The best of times, the worst of times - the agony and the ecstasy of UFC 229

Mark Sanderson shares his thoughts on an explosive night of mixed martial arts at UFC 229 -

25 years in, October 6th and the UFC saw what was arguably the biggest night of its young life, but for all the wrong reasons. Terminating in the fourth round via submission, the Khabib vs McGregor fight finished in a shambles that could set back MMA and its ambitions for credibility in the sanitised world, countless years.

McGregor's coach, John Kavanagh, has already expressed fears on this front prior to his return to Dublin and ongoing efforts with politicians on behalf of the sport's amateur level there. The three ring circus arising from McGregor's loss is spattered all across you-tube, whilst discussions of bans, withheld purses and investigations by the Nevada State Athletic Commission continue. Where the blame lies - whether with Khabib for taking the fight out of the Octagon; McGregor for his deeply personal trash talk; or Dana White and the UFC for releasing footage of the now infamous 'bus' incident in the run up to the fight - remains unanswered.

Pay per view numbers were nevertheless up to a reported 2.4 million from the mere 1.65 million resulting from McGregor's rematch with Nate Diaz back in August 2016. But all this is to miss the point. The real fight - whilst perhaps an inevitable outcome - did not play out as expected. Predictions swung between a first or second round knockout by McGregor and his notorious left, and Khabib's long grinding of a fighter equally notorious for his suspect cardio and early gassing out. Neither occurred.

Both fighters had obviously addressed weaknesses in their training, with McGregor taking extra wrestling coaching and Khabib focusing on striking. This was clear in the fight, with McGregor holding fast during his first round grounding and Khabib landing a beautiful yet unorthodox overhand right in the second, again grounding the Irishman. Rallying in the third, McGregor revived to avoid further grounding whilst mastering an impressive exchange on foot. The inevitable occurred by the fourth with Khabib eliciting the tap from a rear-naked choke.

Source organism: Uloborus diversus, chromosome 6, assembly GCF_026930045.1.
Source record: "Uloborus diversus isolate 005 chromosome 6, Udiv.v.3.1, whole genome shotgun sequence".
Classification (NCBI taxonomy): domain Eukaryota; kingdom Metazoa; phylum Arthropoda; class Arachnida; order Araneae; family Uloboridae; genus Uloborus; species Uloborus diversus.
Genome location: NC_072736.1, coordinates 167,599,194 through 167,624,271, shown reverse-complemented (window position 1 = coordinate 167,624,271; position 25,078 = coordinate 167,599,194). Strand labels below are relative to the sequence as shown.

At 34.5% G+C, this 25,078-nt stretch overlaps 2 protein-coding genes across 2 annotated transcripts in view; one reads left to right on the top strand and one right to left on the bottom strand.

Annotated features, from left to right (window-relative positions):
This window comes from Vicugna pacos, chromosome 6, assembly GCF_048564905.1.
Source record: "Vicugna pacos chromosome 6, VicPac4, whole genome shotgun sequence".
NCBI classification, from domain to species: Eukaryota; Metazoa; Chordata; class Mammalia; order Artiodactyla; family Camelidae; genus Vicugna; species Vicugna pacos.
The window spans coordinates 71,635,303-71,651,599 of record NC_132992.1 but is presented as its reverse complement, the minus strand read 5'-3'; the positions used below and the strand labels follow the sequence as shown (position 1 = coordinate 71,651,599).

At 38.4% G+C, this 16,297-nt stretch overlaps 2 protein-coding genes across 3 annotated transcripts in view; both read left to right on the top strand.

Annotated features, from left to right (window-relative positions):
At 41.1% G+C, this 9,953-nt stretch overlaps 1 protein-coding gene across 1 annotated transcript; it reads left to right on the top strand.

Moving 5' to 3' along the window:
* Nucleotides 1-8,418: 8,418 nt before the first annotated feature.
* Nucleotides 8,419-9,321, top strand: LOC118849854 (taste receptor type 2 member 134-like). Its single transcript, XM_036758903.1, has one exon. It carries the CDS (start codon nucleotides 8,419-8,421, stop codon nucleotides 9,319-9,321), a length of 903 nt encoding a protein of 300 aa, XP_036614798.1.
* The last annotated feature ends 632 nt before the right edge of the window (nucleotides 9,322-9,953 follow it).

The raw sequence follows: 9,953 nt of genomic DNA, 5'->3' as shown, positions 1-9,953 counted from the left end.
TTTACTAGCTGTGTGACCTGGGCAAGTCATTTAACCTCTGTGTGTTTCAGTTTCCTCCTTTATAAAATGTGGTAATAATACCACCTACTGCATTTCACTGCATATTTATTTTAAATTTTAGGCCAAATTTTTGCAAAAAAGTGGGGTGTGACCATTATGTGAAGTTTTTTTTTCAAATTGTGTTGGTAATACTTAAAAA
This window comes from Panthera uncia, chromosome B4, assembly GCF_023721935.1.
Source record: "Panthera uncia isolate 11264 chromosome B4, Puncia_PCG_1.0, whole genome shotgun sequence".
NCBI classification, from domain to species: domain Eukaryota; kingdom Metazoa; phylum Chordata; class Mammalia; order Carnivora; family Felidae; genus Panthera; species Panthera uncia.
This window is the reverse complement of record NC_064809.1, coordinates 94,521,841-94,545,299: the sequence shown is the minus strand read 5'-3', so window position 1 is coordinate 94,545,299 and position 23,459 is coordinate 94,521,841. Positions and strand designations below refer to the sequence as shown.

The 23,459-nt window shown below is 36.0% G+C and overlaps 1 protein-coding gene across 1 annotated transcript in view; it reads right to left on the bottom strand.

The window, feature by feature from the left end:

Foregone conclusions aside, Kavanagh has cited McGregor's two year rust as the reason for his loss - with only the non-MMA Mayweather fight in 2017 to show for this period - in combination with what was perhaps an overly defensive approach. Khabib was as expected, if not clearly more fuelled by events in the long hyped run up to the fight. Beware, as they say, a patient man. So what next? Although calling for a rematch almost immediately, McGregor has gone on a whistle-stop whiskey promotion. Khabib is courted by 50 Cent money and Bellator whilst apparently challenging Mayweather, stating "there is only one king".

Having gone from the sublime to the ridiculous in merely a matter of months, the question is more a matter for the sport, where, catching the bug, Khabib has seemingly sought to outdo McGregor in not only combat but preposterous spectacle. How we get back to the Octagon from here, is yet another challenge.